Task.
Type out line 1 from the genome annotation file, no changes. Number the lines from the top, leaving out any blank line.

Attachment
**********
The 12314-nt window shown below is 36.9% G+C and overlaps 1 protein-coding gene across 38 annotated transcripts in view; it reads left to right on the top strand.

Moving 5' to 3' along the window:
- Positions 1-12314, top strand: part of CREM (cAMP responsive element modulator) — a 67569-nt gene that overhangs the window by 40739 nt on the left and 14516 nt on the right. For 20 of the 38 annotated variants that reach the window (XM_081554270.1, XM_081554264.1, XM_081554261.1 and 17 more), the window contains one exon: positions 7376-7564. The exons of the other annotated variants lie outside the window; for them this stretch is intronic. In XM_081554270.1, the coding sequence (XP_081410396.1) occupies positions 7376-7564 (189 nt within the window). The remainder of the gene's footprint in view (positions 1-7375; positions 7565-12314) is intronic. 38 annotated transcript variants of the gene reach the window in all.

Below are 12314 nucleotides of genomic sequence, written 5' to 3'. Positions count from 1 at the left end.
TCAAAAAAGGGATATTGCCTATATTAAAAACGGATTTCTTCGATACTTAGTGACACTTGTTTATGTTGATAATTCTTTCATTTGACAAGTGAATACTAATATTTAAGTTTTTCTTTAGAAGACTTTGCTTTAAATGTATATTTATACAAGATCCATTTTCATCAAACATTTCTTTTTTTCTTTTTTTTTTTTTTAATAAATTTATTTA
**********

The 12314-nt window shown below is 36.9% G+C and overlaps 1 protein-coding gene across 38 annotated transcripts in view; it reads left to right on the top strand.